Project-Based Learning

Article Title: Project-Based Community Language Learning: Three Narratives of Multilingual Story-telling in Early Childhood Education

Authors: Lotherington, H., Holland, M., Sotoudeh, S., Zentena, M.

Journal: The Canadian Modern Language Review, (2008), 65, 1 (Sept.) 125-145.

This collaborative action research takes place in a public school in Toronto, Canada. The three teachers involved and the researcher are committed to perfecting pedagogies which support emerging literacy, and value the many home languages that their students bring to their classrooms. Each teacher also tries to incorporate digital technologies into their multi-modal, multilingual, early childhood, story-telling projects. I chose this article, because it fit into the theme of project-based learning, and it intrigued me with its visual documentation of multimodal teaching techniques.

The first teacher describes how she uses the classic story of The Three Little Pigs to work on curriculum standards in art, math, language, social studies, science, and technology in a first-grade classroom. The story was retold in different home languages using parent volunteers. The students use the story as a mentor text to create their own original stories. They create sequenced, plasticine storyboards in a box. The teacher then photographs each sequence, and puts them into an iMovie. The students then narrate their movies in a chosen language. NETS*S 1a. & 1b. are addressed with this project as the students use existing knowledge of their home spoken language to generate a new product/process as a means of personal expression. They create an original digital movie with the help of their teacher. NETS*S 2b. & 2c. are addressed by the sharing of the iMovies with the class, and the fact that the class discusses cultural differences before creating their iMovie’s. NETS*S 4b. is attended to when students manage their storyboard sequencing to complete their projects. NETS*T addressed includes those which focus on creative inventiveness, incorporating digital tools, and participating in a local learning community through the application of technology.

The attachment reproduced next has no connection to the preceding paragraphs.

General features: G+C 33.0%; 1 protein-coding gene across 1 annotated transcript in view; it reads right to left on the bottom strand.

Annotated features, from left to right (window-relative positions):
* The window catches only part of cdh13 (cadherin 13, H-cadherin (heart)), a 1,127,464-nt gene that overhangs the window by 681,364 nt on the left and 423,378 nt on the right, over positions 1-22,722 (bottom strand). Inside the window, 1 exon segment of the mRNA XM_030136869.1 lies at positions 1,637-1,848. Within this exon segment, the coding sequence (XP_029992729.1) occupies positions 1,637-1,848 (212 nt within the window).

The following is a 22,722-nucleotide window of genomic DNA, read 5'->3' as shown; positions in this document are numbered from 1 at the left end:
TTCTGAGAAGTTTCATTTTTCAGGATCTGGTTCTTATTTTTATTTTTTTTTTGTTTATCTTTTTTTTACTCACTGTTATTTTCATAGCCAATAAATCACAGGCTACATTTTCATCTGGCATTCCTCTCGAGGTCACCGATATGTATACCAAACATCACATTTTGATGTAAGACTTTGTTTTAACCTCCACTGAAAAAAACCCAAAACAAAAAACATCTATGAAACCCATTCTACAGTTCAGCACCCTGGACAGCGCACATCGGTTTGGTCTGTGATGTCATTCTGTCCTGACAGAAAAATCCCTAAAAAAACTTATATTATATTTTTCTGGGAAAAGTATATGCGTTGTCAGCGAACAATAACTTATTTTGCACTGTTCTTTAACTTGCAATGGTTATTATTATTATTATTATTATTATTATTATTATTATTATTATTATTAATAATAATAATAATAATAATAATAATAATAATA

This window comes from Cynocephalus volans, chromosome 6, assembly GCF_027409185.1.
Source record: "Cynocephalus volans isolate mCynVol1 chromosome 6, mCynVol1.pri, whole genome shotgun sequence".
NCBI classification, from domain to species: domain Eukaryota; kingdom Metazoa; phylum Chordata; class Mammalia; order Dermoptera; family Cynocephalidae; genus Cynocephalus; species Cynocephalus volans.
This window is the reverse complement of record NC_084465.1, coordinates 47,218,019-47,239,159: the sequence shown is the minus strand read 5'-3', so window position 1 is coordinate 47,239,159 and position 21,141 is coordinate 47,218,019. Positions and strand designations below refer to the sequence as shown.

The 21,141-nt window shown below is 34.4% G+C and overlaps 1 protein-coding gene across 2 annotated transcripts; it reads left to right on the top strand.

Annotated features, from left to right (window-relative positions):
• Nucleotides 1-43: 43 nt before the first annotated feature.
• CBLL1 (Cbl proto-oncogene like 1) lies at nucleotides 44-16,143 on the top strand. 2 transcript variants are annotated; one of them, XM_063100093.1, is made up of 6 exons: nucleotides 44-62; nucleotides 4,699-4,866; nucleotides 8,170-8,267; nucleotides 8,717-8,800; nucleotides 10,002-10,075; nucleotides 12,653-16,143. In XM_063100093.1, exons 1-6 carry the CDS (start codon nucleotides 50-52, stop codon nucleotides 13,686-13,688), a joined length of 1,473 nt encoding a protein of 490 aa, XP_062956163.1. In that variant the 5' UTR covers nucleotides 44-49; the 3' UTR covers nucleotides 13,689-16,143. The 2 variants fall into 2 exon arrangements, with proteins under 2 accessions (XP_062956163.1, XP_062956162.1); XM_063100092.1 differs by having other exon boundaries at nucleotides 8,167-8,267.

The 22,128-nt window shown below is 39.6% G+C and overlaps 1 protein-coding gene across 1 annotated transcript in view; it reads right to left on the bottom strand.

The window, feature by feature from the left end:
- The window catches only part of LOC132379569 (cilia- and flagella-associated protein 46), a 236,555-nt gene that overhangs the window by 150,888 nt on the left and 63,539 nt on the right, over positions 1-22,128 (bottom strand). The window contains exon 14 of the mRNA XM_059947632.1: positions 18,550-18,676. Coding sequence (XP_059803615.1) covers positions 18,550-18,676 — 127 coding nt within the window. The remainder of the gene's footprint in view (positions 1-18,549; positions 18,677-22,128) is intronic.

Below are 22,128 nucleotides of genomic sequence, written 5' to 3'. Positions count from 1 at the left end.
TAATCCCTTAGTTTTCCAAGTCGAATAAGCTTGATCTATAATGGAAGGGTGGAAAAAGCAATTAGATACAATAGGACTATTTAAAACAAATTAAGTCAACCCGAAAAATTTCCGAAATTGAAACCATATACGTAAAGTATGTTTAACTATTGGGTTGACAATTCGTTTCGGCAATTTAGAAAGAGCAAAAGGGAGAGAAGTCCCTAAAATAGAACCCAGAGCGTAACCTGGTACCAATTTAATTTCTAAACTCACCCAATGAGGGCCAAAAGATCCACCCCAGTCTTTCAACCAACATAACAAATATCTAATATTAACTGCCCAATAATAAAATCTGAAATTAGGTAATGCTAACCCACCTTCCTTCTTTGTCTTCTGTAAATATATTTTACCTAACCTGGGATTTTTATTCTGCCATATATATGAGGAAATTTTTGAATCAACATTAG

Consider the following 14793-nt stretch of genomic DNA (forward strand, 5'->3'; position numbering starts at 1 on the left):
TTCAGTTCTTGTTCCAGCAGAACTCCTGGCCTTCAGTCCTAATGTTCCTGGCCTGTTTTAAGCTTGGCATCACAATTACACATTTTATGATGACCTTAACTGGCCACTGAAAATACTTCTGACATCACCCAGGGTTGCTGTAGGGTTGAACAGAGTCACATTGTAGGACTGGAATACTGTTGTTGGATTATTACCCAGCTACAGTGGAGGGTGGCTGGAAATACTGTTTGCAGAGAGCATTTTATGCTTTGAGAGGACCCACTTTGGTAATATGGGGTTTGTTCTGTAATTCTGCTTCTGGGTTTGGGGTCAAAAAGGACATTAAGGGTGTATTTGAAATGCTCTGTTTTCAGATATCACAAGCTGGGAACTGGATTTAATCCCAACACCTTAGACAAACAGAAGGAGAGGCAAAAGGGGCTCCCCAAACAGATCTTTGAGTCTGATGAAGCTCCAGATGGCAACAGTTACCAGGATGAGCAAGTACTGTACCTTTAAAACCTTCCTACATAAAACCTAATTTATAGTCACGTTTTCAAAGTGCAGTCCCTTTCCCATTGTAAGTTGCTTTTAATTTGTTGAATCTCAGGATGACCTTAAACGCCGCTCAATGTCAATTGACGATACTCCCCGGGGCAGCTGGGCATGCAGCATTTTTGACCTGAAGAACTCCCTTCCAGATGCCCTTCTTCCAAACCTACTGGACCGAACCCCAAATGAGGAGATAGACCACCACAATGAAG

The second teacher uses an Aesop fable as a mentor text for students to create their own Kid Pix stories in small groups in a kindergarten classroom. Each group’s creation is published using either a Kid Pix slide show with audio attachments of students telling their story, or a PowerPoint slide show with text boxes. Parent volunteers and Educational Assistants help translate the stories into three different languages. The NETS*S and NETS*T discussed in the above classroom setting would also be addressed with this classroom project.